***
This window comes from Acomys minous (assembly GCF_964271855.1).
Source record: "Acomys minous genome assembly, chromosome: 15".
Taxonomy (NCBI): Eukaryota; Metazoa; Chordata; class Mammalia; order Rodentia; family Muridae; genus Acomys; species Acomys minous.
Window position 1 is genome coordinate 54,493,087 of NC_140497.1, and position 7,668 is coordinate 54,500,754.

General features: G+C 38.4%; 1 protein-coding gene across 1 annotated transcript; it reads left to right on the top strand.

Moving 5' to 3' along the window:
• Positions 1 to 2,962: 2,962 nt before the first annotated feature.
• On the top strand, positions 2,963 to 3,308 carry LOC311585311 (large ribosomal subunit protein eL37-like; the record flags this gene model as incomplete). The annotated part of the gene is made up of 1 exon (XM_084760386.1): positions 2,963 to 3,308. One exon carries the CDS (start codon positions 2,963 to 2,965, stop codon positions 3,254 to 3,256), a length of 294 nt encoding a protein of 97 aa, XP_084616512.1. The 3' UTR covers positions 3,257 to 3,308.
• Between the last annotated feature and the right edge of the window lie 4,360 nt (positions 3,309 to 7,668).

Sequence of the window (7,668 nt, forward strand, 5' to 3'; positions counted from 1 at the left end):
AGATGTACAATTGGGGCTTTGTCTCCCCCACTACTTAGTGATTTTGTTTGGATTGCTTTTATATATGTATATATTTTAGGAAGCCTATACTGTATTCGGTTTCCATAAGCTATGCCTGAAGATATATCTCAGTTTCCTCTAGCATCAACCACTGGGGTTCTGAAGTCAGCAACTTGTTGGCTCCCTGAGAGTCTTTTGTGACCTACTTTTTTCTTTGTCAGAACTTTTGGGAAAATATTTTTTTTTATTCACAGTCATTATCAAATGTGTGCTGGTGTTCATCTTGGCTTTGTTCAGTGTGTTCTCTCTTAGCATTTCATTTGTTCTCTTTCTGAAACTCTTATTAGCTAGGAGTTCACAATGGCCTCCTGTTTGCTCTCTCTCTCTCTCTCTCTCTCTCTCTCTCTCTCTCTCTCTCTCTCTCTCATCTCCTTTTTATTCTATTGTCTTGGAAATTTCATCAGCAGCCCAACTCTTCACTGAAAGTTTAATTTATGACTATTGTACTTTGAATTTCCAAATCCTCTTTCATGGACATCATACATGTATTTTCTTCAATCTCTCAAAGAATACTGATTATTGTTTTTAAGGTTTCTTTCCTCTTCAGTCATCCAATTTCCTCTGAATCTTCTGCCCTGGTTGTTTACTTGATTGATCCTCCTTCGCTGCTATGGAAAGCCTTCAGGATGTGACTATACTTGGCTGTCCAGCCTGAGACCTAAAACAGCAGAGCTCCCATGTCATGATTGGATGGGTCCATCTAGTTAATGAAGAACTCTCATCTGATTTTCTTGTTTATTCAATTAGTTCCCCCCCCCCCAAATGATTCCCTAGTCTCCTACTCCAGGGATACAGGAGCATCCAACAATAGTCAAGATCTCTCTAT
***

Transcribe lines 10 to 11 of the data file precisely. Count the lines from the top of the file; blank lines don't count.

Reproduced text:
Sequence of the window (7,668 nt, forward strand, 5' to 3'; positions counted from 1 at the left end):
AGATGTACAATTGGGGCTTTGTCTCCCCCACTACTTAGTGATTTTGTTTGGATTGCTTTTATATATGTATATATTTTAGGAAGCCTATACTGTATTCGGTTTCCATAAGCTATGCCTGAAGATATATCTCAGTTTCCTCTAGCATCAACCACTGGGGTTCTGAAGTCAGCAACTTGTTGGCTCCCTGAGAGTCTTTTGTGACCTACTTTTTTCTTTGTCAGAACTTTTGGGAAAATATTTTTTTTTATTCACAGTCATTATCAAATGTGTGCTGGTGTTCATCTTGGCTTTGTTCAGTGTGTTCTCTCTTAGCATTTCATTTGTTCTCTTTCTGAAACTCTTATTAGCTAGGAGTTCACAATGGCCTCCTGTTTGCTCTCTCTCTCTCTCTCTCTCTCTCTCTCTCTCTCTCTCTCTCTCTCTCTCATCTCCTTTTTATTCTATTGTCTTGGAAATTTCATCAGCAGCCCAACTCTTCACTGAAAGTTTAATTTATGACTATTGTACTTTGAATTTCCAAATCCTCTTTCATGGACATCATACATGTATTTTCTTCAATCTCTCAAAGAATACTGATTATTGTTTTTAAGGTTTCTTTCCTCTTCAGTCATCCAATTTCCTCTGAATCTTCTGCCCTGGTTGTTTACTTGATTGATCCTCCTTCGCTGCTATGGAAAGCCTTCAGGATGTGACTATACTTGGCTGTCCAGCCTGAGACCTAAAACAGCAGAGCTCCCATGTCATGATTGGATGGGTCCATCTAGTTAATGAAGAACTCTCATCTGATTTTCTTGTTTATTCAATTAGTTCCCCCCCCCCCAAATGATTCCCTAGTCTCCTACTCCAGGGATACAGGAGCATCCAACAATAGTCAAGATCTCTCTAT